Public health officials have stated repeatedly in recent months that wearing a face mask is among the simplest and most effective ways to slow the spread of COVID-19, which has infected more than 10 million people worldwide and killed more than 500,000, including nearly 130,000 in the U.S., according to data from Johns Hopkins University.

A recent Goldman Sachs study has also found that a national mask mandate would give a big boost to the economy by saving it from taking a 5% GDP hit.



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U.K. government ditches its trace-and-test app after a problem with Apple – now it’s forced to use a rival app made by… Apple


The U.K. will use Apple
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and Google’s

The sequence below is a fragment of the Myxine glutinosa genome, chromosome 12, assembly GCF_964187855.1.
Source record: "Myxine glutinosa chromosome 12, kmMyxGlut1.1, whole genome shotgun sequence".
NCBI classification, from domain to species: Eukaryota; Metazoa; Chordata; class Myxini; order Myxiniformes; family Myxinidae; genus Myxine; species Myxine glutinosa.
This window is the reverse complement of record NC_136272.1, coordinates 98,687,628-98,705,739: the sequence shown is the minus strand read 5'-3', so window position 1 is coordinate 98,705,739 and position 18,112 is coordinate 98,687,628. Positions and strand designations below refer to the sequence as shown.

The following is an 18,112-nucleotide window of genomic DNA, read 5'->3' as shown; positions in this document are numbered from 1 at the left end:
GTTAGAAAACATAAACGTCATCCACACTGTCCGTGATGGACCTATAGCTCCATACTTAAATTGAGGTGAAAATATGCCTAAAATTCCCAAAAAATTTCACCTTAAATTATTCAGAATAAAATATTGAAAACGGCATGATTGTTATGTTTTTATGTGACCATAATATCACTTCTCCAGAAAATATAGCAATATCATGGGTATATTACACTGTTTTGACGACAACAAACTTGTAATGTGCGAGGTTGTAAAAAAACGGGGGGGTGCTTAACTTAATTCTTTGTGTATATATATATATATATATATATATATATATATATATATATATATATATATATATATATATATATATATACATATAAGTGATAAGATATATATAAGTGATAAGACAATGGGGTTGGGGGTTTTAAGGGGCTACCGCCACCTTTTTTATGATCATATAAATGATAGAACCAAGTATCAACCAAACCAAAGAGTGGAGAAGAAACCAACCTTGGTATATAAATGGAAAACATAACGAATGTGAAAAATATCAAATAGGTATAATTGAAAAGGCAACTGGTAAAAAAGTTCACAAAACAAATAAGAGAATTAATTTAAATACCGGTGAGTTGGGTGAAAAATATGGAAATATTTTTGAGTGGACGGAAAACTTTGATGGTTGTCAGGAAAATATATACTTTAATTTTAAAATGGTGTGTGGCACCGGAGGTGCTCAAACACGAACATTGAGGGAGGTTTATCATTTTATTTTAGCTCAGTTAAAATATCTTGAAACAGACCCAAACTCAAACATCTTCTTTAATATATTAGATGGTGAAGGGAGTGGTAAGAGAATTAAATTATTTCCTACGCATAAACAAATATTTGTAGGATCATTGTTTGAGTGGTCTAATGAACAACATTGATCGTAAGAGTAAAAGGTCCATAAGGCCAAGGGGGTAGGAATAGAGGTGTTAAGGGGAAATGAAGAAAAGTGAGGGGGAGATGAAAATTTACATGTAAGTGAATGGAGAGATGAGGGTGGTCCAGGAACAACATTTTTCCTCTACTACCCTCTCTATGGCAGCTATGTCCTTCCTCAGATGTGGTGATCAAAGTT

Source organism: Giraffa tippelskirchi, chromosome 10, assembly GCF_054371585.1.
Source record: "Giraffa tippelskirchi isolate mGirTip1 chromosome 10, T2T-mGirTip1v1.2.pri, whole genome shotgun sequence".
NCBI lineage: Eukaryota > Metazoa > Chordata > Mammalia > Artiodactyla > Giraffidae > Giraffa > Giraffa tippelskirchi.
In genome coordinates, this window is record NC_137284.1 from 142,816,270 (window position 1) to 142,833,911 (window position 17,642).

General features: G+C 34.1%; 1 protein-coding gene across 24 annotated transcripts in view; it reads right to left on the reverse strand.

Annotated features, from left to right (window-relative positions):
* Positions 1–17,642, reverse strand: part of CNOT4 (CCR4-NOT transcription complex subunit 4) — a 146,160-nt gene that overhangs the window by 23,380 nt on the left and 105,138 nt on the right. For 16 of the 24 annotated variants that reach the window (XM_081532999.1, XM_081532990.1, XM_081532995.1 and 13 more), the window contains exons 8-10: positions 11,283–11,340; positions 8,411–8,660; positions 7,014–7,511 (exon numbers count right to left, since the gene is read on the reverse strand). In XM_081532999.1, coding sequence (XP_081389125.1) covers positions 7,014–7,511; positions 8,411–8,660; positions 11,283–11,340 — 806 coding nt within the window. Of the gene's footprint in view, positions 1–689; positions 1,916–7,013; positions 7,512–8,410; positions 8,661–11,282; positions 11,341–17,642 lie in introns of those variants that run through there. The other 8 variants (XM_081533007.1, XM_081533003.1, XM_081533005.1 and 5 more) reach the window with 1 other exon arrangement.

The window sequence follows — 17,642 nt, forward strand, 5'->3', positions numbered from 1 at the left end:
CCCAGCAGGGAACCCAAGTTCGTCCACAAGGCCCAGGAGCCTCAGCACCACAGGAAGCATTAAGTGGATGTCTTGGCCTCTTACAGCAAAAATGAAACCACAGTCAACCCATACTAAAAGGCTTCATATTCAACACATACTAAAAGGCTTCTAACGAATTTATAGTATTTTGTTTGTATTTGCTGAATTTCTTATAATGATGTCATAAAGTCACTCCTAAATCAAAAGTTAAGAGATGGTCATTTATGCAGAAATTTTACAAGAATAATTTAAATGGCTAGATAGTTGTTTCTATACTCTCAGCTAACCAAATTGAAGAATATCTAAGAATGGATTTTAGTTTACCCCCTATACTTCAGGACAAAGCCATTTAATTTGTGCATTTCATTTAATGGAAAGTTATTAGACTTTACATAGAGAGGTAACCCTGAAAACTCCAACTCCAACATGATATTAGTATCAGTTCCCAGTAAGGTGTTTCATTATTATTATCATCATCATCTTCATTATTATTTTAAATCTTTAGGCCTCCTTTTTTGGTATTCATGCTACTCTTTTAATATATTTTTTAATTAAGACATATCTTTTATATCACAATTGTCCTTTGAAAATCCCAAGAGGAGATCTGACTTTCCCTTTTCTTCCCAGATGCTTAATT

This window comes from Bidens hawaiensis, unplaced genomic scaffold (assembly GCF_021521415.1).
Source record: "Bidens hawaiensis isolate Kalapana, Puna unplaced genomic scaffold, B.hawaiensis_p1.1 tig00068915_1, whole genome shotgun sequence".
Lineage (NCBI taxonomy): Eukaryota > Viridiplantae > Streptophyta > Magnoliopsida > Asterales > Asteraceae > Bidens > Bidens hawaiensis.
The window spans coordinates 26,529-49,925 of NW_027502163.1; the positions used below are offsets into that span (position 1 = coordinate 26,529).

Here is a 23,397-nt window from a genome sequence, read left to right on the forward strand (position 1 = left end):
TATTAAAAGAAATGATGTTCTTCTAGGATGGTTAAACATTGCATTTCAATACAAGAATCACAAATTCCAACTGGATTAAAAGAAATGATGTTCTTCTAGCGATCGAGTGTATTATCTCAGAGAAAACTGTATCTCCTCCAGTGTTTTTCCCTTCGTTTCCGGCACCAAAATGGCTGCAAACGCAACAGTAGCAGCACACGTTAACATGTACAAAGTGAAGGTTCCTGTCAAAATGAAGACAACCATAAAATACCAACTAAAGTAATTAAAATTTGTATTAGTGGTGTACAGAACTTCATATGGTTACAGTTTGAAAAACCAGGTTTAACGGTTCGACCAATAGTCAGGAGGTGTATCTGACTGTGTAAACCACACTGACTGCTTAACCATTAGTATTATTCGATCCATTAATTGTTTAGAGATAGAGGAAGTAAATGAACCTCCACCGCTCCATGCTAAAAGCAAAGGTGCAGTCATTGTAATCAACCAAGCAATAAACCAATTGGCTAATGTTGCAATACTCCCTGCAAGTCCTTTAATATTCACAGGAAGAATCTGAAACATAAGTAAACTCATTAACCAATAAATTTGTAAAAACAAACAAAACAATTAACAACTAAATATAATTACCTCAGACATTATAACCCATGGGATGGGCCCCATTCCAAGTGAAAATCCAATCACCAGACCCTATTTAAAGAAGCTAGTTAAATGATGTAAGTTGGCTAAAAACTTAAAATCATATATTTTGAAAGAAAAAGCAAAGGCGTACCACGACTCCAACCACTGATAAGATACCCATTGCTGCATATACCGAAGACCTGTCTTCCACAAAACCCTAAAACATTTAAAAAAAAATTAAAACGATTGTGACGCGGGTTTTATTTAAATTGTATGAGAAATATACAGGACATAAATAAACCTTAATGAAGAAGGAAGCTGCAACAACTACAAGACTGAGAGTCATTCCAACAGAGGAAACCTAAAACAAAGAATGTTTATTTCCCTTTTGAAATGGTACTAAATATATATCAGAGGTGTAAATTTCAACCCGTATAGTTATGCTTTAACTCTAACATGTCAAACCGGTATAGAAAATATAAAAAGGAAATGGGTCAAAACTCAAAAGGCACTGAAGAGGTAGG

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technology for its coronavirus track-and-trace app because Apple won’t to change its system to allow the U.K.’s app to work effectively on iPhones.

“As it stands, our app won’t work, because Apple won’t change the system,” U.K. health secretary Matt Hancock said on Thursday.

Apple does not allow the app to use bluetooth while it is closed, which is needed to track contact between users.

“So we’ve agreed to join forces with Google and Apple to bring the best bits of both systems together,” Hancock said at the government’s daily coronavirus press conference.

The U.K.’s app calculates the distance between contacts, which the Apple and Google option does not, Hancock said. So the U.K. will ‘join forces’ with Apple and Google, sharing its progress so far, and adopting the companies’ platform.

Read:This contact tracing app could become the model to save the world from the spread of coronavirus

A contact tracing app uses location data or Bluetooth technology to keep track of contacts between people. If somebody tests positive for coronavirus or reports symptoms, the app will tell their contacts to self-isolate and get tested.